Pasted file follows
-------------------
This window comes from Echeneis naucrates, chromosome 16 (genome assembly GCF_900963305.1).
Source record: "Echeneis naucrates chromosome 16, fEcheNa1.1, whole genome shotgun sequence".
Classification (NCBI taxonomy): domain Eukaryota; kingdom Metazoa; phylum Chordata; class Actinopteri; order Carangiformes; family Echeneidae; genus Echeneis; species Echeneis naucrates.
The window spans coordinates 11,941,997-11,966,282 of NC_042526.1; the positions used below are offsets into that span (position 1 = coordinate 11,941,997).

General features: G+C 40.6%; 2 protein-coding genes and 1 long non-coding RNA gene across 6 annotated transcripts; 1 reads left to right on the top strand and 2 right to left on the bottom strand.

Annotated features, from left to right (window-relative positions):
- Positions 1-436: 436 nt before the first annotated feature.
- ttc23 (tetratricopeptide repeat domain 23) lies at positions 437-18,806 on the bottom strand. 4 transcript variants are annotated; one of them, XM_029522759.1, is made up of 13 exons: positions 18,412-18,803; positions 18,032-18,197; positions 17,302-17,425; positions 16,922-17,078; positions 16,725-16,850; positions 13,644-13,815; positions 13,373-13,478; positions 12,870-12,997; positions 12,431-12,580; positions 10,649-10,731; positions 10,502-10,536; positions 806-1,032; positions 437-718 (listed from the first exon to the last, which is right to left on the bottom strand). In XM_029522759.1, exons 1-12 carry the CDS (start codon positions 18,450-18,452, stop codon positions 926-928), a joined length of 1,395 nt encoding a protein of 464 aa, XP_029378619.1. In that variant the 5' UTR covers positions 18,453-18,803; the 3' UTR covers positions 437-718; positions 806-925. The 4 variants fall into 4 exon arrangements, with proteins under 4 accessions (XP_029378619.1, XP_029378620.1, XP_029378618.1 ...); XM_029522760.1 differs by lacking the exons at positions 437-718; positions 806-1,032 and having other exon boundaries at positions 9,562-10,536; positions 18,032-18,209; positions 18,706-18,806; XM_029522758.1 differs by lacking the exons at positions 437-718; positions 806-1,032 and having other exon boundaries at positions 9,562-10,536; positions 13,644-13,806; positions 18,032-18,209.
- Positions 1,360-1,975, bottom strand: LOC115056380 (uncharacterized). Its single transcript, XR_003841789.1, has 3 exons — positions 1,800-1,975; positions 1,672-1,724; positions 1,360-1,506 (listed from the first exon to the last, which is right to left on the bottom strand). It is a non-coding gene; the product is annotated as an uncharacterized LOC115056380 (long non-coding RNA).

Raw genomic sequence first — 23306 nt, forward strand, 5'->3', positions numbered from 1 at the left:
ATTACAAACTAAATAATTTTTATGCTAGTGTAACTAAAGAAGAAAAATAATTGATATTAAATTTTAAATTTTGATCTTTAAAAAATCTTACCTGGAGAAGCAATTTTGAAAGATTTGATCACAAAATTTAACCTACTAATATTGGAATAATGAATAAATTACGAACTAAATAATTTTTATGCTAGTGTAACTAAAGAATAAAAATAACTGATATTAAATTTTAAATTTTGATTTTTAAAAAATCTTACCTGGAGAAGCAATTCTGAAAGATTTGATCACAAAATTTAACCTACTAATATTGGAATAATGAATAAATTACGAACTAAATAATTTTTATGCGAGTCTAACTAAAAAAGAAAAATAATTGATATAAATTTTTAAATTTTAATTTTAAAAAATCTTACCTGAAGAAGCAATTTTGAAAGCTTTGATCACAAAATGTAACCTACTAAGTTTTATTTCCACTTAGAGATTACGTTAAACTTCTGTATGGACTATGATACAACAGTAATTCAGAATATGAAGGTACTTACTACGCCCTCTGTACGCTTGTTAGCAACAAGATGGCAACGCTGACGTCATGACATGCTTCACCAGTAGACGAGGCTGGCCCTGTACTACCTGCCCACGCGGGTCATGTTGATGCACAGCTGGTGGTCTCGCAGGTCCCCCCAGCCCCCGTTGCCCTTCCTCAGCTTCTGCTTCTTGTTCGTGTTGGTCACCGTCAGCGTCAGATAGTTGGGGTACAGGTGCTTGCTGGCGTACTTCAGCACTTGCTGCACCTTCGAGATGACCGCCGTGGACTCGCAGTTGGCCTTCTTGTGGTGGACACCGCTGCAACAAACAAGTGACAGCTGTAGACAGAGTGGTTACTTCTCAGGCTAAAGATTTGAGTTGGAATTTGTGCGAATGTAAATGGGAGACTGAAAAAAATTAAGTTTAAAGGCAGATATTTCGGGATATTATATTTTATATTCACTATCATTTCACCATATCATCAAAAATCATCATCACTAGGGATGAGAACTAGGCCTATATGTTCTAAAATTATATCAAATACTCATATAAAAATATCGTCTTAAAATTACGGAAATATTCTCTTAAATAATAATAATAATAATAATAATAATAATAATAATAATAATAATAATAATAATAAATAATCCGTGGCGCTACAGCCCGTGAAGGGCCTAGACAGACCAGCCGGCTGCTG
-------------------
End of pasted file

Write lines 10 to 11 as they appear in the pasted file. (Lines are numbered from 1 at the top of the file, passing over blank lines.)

Raw genomic sequence first — 23306 nt, forward strand, 5'->3', positions numbered from 1 at the left:
ATTACAAACTAAATAATTTTTATGCTAGTGTAACTAAAGAAGAAAAATAATTGATATTAAATTTTAAATTTTGATCTTTAAAAAATCTTACCTGGAGAAGCAATTTTGAAAGATTTGATCACAAAATTTAACCTACTAATATTGGAATAATGAATAAATTACGAACTAAATAATTTTTATGCTAGTGTAACTAAAGAATAAAAATAACTGATATTAAATTTTAAATTTTGATTTTTAAAAAATCTTACCTGGAGAAGCAATTCTGAAAGATTTGATCACAAAATTTAACCTACTAATATTGGAATAATGAATAAATTACGAACTAAATAATTTTTATGCGAGTCTAACTAAAAAAGAAAAATAATTGATATAAATTTTTAAATTTTAATTTTAAAAAATCTTACCTGAAGAAGCAATTTTGAAAGCTTTGATCACAAAATGTAACCTACTAAGTTTTATTTCCACTTAGAGATTACGTTAAACTTCTGTATGGACTATGATACAACAGTAATTCAGAATATGAAGGTACTTACTACGCCCTCTGTACGCTTGTTAGCAACAAGATGGCAACGCTGACGTCATGACATGCTTCACCAGTAGACGAGGCTGGCCCTGTACTACCTGCCCACGCGGGTCATGTTGATGCACAGCTGGTGGTCTCGCAGGTCCCCCCAGCCCCCGTTGCCCTTCCTCAGCTTCTGCTTCTTGTTCGTGTTGGTCACCGTCAGCGTCAGATAGTTGGGGTACAGGTGCTTGCTGGCGTACTTCAGCACTTGCTGCACCTTCGAGATGACCGCCGTGGACTCGCAGTTGGCCTTCTTGTGGTGGACACCGCTGCAACAAACAAGTGACAGCTGTAGACAGAGTGGTTACTTCTCAGGCTAAAGATTTGAGTTGGAATTTGTGCGAATGTAAATGGGAGACTGAAAAAAATTAAGTTTAAAGGCAGATATTTCGGGATATTATATTTTATATTCACTATCATTTCACCATATCATCAAAAATCATCATCACTAGGGATGAGAACTAGGCCTATATGTTCTAAAATTATATCAAATACTCATATAAAAATATCGTCTTAAAATTACGGAAATATTCTCTTAAATAATAATAATAATAATAATAATAATAATAATAATAATAATAATAATAATAATAAATAATCCGTGGCGCTACAGCCCGTGAAGGGCCTAGACAGACCAGCCGGCTGCTG